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A Big Miss
Michael Jordan skips out on a White House ceremony
If the Chicago Bulls fail to repeat as NBA champions, President Bush may have to share some of the blame. It seems that the President invited them to that ceremony thing in the Rose Garden of the White House on Oct. 1, and one Bull was conspicuous by his absence—Michael Jordan.
Jordan claimed he didn't appear at the White House because he wanted to spend more time with his family, although that excuse lost a little air when it was revealed that he was playing golf the day before. As a consequence of his no-show, Jordan was blasted by the media in Chicago for snubbing the President and criticized by teammates for causing dissension. "Now I think a lot of people are seeing there's a double standard," said the Bulls' Horace Grant. "If we don't do anything about it, I think it'll be the death of this team."
Lighten up, Horace. Jordan said he meant no disrespect toward the President or his teammates, and we believe him. Besides, these presidential honors for sports teams may be getting a little out of hand. When SI asked the White I louse how many teams had been greeted by the President since he took office in 1989, a spokesperson said, "You've got to be kidding. We couldn't possibly count them all." Among the teams Bush has welcomed to the White House are the Ursinus College women's lacrosse team, the Kenyon College swimming team and the Harvard hockey team. Waiting in line behind the Bulls last week were 12 high school basketball teams from the D.C. area.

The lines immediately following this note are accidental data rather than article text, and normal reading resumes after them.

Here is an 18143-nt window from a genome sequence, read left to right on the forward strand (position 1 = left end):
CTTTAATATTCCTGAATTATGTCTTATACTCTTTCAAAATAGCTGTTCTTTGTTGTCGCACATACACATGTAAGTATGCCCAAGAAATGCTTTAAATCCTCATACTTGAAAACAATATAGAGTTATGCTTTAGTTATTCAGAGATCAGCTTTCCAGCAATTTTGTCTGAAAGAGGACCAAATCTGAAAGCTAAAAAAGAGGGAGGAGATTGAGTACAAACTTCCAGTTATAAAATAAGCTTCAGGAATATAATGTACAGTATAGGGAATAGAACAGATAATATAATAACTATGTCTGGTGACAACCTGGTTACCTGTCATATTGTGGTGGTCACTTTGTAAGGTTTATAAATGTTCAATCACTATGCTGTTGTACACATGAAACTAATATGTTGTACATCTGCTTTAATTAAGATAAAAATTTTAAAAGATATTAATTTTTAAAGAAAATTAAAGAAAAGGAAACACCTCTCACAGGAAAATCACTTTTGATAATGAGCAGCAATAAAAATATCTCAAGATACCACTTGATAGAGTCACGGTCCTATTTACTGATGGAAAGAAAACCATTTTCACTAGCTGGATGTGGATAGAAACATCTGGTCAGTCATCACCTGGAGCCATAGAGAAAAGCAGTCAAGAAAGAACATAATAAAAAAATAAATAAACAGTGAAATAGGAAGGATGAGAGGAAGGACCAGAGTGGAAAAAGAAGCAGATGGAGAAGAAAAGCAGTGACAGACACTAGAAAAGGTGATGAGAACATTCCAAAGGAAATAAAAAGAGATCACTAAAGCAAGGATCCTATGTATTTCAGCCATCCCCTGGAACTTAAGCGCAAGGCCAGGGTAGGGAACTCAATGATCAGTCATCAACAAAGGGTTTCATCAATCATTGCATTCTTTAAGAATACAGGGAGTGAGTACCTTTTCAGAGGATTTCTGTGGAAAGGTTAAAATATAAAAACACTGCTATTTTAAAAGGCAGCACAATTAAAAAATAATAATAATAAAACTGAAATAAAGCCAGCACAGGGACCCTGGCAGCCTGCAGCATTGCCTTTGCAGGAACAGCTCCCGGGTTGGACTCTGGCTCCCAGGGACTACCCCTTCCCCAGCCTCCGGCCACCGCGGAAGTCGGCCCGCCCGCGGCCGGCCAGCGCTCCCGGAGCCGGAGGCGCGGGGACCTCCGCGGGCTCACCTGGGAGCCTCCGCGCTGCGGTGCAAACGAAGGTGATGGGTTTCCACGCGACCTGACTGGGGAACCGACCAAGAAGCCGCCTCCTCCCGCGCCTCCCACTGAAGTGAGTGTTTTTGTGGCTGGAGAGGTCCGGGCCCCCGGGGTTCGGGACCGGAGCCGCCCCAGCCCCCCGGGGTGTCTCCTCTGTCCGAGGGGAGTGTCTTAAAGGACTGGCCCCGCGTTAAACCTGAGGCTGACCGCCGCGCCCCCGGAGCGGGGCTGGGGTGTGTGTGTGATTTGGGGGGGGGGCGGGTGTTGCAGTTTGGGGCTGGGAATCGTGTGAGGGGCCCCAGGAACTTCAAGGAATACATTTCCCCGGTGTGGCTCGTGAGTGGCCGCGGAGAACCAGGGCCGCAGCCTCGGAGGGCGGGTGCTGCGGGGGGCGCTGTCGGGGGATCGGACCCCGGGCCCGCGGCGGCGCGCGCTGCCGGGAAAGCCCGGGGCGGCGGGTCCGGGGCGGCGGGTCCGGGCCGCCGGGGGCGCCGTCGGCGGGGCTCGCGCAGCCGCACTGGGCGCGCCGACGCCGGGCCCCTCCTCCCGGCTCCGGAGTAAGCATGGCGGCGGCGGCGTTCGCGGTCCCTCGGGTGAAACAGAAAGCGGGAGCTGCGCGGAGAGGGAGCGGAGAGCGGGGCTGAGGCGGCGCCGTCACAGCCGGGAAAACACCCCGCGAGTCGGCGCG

Honoring so many teams is very nice—cynics might say it's also politically very smart—but all those invitations do indicate that it's not such a big deal for an athlete to shake Bush's hand. So it shouldn't be a big deal that Jordan chose not to.
One more thing: Last Friday morning Bush honored the U.S. Ryder Cup golf team. Nothing was made of the absences of three of the team members. Perhaps they were off playing basketball.
Florida Stale isn't fit to be ranked No. 1 by one poll
When Florida State beat Michigan 51-31 on Sept. 28, the Seminoles staked a pretty strong claim to being the No. 1 college football team in the land. In fact, SI nearly ran a cover proclaiming NO DEBATE: IT'S FLORIDA STATE. The weekly polls by the Associated Press, United Press International and USA Today seemed to confirm that opinion.